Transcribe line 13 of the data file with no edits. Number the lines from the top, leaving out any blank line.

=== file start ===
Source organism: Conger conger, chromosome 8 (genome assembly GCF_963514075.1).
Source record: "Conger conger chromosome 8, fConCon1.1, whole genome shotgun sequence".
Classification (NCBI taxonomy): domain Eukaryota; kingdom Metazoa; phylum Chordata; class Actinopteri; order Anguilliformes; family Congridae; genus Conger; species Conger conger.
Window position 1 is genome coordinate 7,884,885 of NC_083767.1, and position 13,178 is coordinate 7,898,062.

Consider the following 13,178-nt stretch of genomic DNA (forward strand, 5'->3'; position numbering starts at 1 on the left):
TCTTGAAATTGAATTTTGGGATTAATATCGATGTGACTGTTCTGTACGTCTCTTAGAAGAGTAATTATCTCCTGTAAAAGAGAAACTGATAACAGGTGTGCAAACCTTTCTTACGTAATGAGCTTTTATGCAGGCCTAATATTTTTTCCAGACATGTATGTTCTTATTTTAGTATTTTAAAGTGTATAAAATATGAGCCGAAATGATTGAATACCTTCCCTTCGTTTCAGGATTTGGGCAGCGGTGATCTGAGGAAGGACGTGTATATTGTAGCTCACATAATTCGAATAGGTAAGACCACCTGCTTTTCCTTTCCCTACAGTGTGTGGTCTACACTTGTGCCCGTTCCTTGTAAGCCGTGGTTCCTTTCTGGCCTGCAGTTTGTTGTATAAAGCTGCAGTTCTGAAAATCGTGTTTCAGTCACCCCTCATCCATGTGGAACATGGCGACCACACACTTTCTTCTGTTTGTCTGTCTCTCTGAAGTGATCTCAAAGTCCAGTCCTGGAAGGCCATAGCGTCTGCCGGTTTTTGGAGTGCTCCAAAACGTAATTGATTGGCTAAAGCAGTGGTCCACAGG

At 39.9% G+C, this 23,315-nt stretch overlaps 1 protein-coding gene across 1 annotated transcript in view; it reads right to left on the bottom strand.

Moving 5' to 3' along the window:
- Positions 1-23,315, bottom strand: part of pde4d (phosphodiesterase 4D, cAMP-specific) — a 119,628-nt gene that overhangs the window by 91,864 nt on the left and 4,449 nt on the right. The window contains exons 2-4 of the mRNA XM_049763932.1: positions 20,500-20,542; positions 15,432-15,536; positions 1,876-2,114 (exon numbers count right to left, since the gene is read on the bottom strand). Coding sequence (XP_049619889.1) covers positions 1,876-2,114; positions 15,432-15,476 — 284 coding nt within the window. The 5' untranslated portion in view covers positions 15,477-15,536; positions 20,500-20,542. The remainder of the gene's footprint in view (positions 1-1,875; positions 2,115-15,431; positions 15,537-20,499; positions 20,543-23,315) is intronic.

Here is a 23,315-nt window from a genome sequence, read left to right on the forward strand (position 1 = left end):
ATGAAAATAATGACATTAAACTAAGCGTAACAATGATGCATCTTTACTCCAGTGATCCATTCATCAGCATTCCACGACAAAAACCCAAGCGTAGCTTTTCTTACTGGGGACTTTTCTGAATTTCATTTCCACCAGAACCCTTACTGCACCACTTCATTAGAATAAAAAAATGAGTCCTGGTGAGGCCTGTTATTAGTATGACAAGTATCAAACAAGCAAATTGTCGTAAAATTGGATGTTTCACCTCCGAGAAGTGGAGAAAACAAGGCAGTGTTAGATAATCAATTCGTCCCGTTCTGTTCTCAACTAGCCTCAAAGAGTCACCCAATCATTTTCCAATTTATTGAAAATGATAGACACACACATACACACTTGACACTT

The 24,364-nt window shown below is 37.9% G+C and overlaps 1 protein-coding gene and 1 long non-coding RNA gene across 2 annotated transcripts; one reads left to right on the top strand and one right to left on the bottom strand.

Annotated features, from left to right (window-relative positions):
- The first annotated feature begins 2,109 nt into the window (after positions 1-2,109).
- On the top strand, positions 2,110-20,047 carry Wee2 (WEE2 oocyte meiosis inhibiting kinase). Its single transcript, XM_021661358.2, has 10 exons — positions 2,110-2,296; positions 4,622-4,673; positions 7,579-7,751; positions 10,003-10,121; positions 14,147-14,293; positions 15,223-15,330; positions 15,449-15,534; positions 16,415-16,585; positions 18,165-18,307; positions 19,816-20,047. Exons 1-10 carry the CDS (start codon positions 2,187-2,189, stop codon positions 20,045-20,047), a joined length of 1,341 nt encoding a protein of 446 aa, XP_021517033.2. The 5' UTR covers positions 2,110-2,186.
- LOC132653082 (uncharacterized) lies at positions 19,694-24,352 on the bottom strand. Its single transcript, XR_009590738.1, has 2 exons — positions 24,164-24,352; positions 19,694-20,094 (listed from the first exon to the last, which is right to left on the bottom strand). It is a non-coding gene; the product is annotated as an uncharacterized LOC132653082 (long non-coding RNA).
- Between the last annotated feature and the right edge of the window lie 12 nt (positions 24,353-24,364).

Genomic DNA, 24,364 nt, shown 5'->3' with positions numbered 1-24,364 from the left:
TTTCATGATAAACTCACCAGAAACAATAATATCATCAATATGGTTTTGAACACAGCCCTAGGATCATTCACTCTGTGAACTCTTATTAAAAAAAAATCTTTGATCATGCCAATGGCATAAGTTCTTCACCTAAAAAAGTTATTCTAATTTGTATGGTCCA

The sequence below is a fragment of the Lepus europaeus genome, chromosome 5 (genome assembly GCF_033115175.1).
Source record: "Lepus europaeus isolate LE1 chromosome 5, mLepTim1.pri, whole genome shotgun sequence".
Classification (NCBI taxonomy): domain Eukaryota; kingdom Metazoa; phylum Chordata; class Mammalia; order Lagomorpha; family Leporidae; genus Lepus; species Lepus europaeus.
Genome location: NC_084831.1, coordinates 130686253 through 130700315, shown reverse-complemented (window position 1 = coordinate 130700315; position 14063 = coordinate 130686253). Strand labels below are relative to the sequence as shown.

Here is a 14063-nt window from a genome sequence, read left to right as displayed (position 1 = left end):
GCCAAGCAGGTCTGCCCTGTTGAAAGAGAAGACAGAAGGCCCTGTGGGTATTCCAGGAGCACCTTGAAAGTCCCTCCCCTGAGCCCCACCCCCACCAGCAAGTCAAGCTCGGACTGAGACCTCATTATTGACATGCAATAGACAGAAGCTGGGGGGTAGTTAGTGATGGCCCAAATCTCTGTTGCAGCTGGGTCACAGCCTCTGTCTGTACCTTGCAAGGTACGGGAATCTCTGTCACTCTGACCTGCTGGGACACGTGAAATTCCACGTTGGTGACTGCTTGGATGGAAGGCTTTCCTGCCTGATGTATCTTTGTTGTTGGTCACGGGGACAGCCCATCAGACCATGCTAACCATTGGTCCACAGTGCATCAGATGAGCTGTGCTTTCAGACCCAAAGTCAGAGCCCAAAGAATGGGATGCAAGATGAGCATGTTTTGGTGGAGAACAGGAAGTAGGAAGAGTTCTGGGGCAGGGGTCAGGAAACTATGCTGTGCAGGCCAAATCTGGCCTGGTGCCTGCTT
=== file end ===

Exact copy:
Annotated features, from left to right (window-relative positions):